Road to recovery

First Lady brings anti-stigma message to Minot

Submitted Photo Kathryn Helgaas Burgum

North Dakota First Lady Kathryn Helgaas Burgum says stigma is a major barrier to addiction recovery, which is why she is working to eradicate it in North Dakota.

Burgum will be in Minot Tuesday to speak at Recovery Empowered and also will be talking with representatives looking to establish a Recovery Community Organization that will oversee work funded by a Bush grant awarded to the Minot Mayor’s Committee on Addiction. She will be at the Minot State campus for a Recovery Reinvented panel discussion about drug addiction and recovery affecting university students in Aleshire Theater at 11 a.m.

Burgum said she wants to encourage these groups to continue on their path.

“By doing so, they’re helping to eliminate stigma, which is a really important thing we need to do in our state. We need to get everybody talking about addiction like they would any other chronic disease. That will just normalize the conversation, and so, more people will actually reach out for help. I personally knew I had an issue with alcohol for many years, but I didn’t reach out because I was ashamed, because of the stigma,” she said.

A North Dakota survey showed 63 percent of residents believe addiction is a disease rather than life choice.

“What I am hoping to do moving forward is get in front of the groups of people that haven’t already bought into this concept that addiction is a disease, try to influence that one in three,” she said. “It was hard for even myself to accept that concept. But after I relapsed for eight years, I realized no one would choose a life like that.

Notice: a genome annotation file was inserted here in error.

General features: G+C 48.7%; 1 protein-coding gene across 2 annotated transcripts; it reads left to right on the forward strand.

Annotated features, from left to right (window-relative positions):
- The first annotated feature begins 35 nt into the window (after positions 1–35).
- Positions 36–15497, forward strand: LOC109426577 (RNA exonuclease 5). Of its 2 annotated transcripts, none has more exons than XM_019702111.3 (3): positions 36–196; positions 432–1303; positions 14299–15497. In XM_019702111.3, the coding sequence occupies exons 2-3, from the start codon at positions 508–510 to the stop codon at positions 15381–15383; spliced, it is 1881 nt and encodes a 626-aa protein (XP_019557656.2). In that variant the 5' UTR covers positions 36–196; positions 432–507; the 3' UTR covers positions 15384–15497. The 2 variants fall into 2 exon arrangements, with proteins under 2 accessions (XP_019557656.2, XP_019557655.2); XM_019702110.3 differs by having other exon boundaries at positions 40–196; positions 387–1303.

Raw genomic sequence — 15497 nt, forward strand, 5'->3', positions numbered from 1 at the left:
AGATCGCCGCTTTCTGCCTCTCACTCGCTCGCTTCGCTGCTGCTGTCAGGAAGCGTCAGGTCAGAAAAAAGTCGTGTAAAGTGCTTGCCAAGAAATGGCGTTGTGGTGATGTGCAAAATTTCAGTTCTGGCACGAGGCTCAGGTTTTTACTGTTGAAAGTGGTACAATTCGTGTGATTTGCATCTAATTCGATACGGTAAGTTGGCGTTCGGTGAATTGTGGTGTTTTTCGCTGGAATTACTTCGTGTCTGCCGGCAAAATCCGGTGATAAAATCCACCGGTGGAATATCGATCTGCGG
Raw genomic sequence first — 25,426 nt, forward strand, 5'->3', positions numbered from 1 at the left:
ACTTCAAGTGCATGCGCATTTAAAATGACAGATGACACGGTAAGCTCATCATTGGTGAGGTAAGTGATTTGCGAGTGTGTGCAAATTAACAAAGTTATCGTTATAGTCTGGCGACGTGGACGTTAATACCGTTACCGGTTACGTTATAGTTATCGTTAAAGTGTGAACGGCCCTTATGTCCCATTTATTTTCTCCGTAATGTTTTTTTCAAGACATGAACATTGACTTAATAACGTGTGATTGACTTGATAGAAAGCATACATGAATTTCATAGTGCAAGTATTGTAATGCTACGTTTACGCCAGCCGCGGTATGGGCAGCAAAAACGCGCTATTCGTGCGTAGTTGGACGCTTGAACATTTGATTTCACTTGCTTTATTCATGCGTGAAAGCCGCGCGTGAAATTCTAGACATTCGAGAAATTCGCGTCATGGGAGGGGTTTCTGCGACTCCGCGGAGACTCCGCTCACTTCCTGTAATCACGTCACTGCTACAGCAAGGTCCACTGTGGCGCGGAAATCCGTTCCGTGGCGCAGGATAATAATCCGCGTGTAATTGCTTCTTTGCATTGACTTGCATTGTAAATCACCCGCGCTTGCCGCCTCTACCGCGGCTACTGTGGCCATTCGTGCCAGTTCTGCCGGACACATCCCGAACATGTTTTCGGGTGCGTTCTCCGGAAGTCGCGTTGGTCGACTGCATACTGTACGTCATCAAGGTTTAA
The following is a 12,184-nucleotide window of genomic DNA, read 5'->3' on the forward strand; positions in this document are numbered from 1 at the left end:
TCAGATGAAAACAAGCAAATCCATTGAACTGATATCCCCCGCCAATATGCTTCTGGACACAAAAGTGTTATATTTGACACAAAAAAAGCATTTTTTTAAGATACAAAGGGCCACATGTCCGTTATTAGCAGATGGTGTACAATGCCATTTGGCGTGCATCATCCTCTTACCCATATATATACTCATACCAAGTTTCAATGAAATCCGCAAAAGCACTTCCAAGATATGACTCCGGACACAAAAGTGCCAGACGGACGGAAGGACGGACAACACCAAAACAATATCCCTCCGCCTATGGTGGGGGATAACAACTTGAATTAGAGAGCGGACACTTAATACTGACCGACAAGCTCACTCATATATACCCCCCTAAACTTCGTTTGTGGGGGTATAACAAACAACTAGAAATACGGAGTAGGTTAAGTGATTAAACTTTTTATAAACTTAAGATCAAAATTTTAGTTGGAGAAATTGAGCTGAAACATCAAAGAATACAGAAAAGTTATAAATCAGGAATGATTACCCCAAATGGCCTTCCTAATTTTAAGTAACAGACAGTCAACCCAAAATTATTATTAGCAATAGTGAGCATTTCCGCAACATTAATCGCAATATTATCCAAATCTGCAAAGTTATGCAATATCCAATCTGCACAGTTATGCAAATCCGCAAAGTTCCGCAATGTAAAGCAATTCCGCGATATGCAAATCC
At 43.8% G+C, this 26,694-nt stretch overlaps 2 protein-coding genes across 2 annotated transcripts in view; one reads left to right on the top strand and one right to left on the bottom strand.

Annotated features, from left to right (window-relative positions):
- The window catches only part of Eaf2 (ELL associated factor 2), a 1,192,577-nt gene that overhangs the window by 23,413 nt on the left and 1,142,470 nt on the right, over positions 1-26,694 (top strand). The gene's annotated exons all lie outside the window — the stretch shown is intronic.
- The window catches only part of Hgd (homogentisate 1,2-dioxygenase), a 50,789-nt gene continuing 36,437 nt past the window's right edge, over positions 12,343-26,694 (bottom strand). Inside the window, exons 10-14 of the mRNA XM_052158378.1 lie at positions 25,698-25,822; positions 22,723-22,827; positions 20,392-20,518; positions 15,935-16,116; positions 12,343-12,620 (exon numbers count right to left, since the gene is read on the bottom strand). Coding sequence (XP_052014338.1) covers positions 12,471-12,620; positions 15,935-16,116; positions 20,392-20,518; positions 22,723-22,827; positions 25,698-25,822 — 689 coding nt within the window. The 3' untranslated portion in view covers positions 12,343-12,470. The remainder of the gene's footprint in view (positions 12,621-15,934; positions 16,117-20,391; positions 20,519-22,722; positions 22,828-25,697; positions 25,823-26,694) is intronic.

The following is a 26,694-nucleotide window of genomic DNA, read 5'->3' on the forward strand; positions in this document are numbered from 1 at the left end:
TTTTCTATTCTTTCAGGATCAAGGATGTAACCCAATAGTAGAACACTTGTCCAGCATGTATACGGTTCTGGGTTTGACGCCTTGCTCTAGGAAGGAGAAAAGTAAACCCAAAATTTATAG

“The other thing we learned from the surveys is that 60 percent of the people in North Dakota, have been impacted by the disease of addiction in some way, which sort of shows it doesn’t discriminate in any way. There are so many people that have been impacted,” she added. “Just asking people to talk about it will normalize that conversation. So that’s what we’re asking for as well.”

While in Minot, Burgum also will be meeting with two local students who were among 17 winners in a statewide challenge toward creating a school culture that encourages reaching out for help with behavioral health issues.

Although difficult to measure the success of her Recovery Reinvented campaign to reduce stigma, Burgum said there’s anecdotal evidence that it is happening. She’s encouraged that more people are talking about behavioral health and bringing it out of the dark.

“There’s a lot of really amazing things happening across the state, and our behavioral health team in North Dakota is very innovative and really leading edge. We do things in North Dakota that they don’t do anywhere else across the nation,” she said.